John Richard "Ja?" Elsner, (born 19 December 1962) is a British art historian and classicist, who in 2013 was Humfry Payne Senior Research Fellow in Classical Archaeology and Art at the University of Oxford, based at Corpus Christi College (since 1999), and Visiting Professor of Art History at the University of Chicago (since 2003). He is mainly known for his work on Roman art, including Late Antiquity and Byzantine art, as well as the historiography of art history, and is a prolific writer on these and other topics. Elsner has been described as "one of the most well-known figures in the field of ancient art history, respected for his notable erudition, extensive range of interests and expertise, his continuing productivity, and above all, for the originality of his mind", and by Shadi Bartsch, a colleague at Chicago, as "the predominant contemporary scholar of the relationship between classical art and ancient subjectivity".
Early life and education
John Richard Elsner was born on 19 December 1962 in London, England. He studied Classics and art history at the universities of Cambridge, Harvard and London, with a doctorate at King's College, Cambridge completed in 1991. His doctoral thesis was titled "Art and the Roman viewer: the transformation of art from Augustus to Justinian".
He is director of the Corpus Christi College Centre for the Study of Greek and Roman Antiquity, joint editor of the series of monographs "Greek Culture in the Roman World" for Cambridge University Press, and on the editorial boards of a number of journals. He is the project leader of "Empires of Faith", a five-year research project by the British Museum and the University of Oxford, "to understand the creation of religious iconographies and their relationships with state formation from the Mediterranean World to South Asia and the Borders of China, c. 200-800 AD".
Elsner describes his work as follows: "My main interest is the art of the Roman empire, broadly conceived to include late antiquity and the early middle ages including Byzantium as well as the pre-Christian Classical world. I began my researches by looking at the way art was viewed in antiquity - and this has led to an interest in all kinds of reception from ritual and pilgrimage in the case of religious art to the literary description of art (including the rhetorical technique known as ekphrasis) to the more recent collecting and display of art as well as its modern historiography and receptions. Since the art of antiquity has such a privileged, indeed canonical, position in our culture, the study of its receptions is an exploration of more recent history's varied, competing and often ideologically understandings of its own past."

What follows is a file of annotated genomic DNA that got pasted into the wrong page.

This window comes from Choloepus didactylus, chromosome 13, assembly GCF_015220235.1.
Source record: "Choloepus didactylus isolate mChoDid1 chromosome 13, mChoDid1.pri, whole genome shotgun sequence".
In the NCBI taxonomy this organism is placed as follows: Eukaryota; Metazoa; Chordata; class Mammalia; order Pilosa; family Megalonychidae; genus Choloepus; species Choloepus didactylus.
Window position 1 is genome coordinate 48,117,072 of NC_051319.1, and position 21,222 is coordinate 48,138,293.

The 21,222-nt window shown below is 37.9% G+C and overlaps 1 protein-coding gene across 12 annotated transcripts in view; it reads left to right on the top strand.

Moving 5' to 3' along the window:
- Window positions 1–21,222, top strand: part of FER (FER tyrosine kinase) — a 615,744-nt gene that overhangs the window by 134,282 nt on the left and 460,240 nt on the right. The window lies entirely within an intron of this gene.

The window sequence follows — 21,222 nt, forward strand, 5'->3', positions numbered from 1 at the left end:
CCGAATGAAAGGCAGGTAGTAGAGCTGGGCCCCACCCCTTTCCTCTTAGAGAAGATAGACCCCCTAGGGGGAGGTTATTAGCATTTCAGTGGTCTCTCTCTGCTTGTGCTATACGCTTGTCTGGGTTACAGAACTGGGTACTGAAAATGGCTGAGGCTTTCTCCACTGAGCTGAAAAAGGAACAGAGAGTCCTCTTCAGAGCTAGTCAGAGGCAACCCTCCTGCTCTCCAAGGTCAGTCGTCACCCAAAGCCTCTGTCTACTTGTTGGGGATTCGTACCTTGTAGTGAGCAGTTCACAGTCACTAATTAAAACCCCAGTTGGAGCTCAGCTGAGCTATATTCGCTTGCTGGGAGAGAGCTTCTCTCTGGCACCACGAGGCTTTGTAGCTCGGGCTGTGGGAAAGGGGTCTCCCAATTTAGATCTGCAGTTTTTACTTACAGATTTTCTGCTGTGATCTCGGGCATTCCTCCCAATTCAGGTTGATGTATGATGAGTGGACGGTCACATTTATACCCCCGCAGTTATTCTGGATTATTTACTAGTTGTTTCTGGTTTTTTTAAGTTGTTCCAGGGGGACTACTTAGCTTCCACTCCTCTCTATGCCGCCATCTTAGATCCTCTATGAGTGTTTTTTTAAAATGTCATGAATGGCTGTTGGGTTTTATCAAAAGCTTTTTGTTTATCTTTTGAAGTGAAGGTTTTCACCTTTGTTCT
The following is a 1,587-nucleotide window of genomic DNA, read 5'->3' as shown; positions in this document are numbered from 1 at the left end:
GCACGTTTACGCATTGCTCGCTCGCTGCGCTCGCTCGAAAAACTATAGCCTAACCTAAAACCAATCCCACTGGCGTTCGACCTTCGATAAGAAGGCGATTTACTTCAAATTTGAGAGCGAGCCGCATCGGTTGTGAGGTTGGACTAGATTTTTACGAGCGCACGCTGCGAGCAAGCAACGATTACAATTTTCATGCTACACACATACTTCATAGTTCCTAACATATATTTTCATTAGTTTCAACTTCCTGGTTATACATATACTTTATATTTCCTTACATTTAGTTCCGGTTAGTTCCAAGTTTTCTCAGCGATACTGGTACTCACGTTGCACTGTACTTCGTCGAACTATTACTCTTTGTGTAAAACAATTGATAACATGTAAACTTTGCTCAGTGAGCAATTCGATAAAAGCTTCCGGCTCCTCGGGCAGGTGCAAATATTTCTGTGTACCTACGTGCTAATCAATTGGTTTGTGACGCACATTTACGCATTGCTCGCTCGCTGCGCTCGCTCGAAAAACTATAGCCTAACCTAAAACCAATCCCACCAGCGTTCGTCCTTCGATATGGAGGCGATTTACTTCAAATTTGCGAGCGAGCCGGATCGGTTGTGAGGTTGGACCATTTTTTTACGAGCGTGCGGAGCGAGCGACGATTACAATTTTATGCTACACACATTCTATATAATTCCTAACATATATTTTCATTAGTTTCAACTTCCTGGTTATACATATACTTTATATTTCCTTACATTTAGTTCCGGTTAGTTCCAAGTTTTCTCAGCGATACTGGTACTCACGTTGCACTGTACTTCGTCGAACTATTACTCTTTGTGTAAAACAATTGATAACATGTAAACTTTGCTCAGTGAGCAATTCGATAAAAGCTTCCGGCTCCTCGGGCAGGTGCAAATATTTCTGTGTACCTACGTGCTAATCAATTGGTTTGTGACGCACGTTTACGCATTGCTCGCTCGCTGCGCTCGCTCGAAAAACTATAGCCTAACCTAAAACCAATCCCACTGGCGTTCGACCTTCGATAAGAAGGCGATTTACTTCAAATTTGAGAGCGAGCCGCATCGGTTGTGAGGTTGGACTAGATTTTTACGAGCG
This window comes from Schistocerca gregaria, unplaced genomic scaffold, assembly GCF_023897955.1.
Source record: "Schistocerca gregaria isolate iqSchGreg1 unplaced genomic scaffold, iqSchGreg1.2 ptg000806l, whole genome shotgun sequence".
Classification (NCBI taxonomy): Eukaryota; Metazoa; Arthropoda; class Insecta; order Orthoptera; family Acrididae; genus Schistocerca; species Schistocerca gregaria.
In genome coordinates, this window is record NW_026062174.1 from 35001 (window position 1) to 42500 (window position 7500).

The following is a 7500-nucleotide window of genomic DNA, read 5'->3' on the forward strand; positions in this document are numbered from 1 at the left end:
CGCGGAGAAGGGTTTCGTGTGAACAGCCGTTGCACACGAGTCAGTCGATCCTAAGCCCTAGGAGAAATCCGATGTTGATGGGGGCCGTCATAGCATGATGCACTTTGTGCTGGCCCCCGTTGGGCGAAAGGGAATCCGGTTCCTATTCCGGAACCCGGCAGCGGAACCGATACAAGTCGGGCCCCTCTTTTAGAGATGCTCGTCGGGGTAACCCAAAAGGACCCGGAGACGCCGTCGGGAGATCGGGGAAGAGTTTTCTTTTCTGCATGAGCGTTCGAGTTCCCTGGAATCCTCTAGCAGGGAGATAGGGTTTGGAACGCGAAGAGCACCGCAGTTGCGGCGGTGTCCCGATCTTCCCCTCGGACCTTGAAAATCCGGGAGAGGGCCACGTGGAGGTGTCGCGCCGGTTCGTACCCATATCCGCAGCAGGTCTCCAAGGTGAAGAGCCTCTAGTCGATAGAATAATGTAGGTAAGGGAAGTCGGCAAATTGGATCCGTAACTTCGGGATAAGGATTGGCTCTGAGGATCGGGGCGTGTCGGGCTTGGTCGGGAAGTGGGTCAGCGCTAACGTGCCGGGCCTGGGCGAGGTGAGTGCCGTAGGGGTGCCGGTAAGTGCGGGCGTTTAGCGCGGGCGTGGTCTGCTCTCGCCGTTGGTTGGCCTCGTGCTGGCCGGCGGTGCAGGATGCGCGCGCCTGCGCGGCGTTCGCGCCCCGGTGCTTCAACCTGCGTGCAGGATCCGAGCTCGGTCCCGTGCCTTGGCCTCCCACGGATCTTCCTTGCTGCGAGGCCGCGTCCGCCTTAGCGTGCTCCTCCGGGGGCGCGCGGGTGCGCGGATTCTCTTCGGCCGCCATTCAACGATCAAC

Roman Eyes: Visuality and Subjectivity in Art and Text, Princeton (Princeton U.P), 2007
Imperial Rome and Christian Triumph: The Art of the Roman Empire A.D. 100-450, Oxford: Oxford History of Art (OUP), 1998, ISBN0-192-84201-3, Google books
Art and the Roman Viewer: The Transformation of Art from the Pagan World to Christianity, Cambridge, New York and Melbourne (CUP), 1995
(with Simon Coleman): Pilgrimage Past and Present: Sacred Travel and Sacred Space in the World Religions, London (British Museum Press) and Cambridge Mass. (Harvard University Press), 1995
with Kai Brodersen: Images and Texts on the Artemidorus Papyrus: Working Papers on P. Artemid. (St John's College Oxford, 2008), Historia series - Vol. 214, Franz Steiner Verlag Wiesbaden, 2009, ISBN3-515-09426-1
with C. Kraus, Helen Foley, Simon Goldhill: Visualizing the Tragic, Oxford (OUP) 2007
with Roger Cardinal: The Cultures of Collecting, London (Reaktion Books), Cambridge Mass. (Harvard University Press) and Melbourne (Melbourne University Press), 1994. Japanese: Tokyo (Kenkyusha), 1998
with Jamie Masters: Reflections of Nero. Culture, history and representation. London 1994, ISBN0-7156-2479-2
"Style", in Critical Terms for Art History, ed. Robert S. Nelson and Richard Shiff (Chicago: The University of Chicago Press, 2003), 98-109.
Physiognomics: Art and Text, in: Simon Swain (ed.), Seeing the Face, Seeing the Soul: Polemon's Physiognomy from Classical Antiquity to Medieval Islam, Oxford (OUP) 2007, pp. 203-224
The Rhetoric of Buildings in the De Aedificiis of Procopius, in: E. James (ed.), Art and Text in Byzantium, Cambridge (CUP), 2007, pp. 33-57
Philostratus Visualises the Tragic: Some Ekphrastic and Pictorial Receptions of Greek Tragedy in the Roman Era, in: C. Kraus, H. Foley, S. Goldhill and J. Elsner (eds.), Visualizing the Tragic, Oxford (OUP) 2007, pp. 309-337
Viewing Ariadne: From Ekphrasis to Wall Painting in the Roman World, in Classical Philology 102 (2007) pp. 20-44
Classicism in Roman Art, in: James Porter (ed.), Classical Pasts: The Classical Traditions of Greece and Rome, Princeton (Princeton U.P), 2006, S. 270-297
Perspectives in Art, in: Noel Lensky (ed.): The Cambridge Companion to the Age of Constantine, Cambridge (CUP), 2006, pp. 255-77, google books
Reflections on the 'Greek Revolution': From Changes in Viewing to the Transformation of Subjectivity, in: Simon Goldhill and Robin Osborne (eds.): Rethinking Revolutions Through Ancient Greece, Cambridge, 2006, pp. 68-95
From Empirical Evidence to the Big Picture: Some Reflections on Riegl's Concept of Kunstwollen, Critical Inquiry 32.4, Summer, 2006. pp. 741-766
Art and Text, in: Stephen J. Harrison (ed.), A Companion to Latin Literature, Oxford (Blackwell) 2005, pp. 300-318
Sacrifice and Narrative in the Arch of the Argentarii in Rome, in: Journal of Roman Archaeology 18 (2005) pp. 83-98
Piety and Passion: Contest and Consensus in the Audiences for Early Christian Pilgrimage, in: J. Elsner and Ian Rutherford (eds.), Pilgrimage in Greco-Roman and Early Christian Antiquity: Seeing the Gods, Oxford (Oxford University Press), 2005, pp. 411-434
The Birth of Late Antiquity: Riegl and Strzygowski in 1901 in: Art History 25 (2002) pp. 358-379, pp. 419-420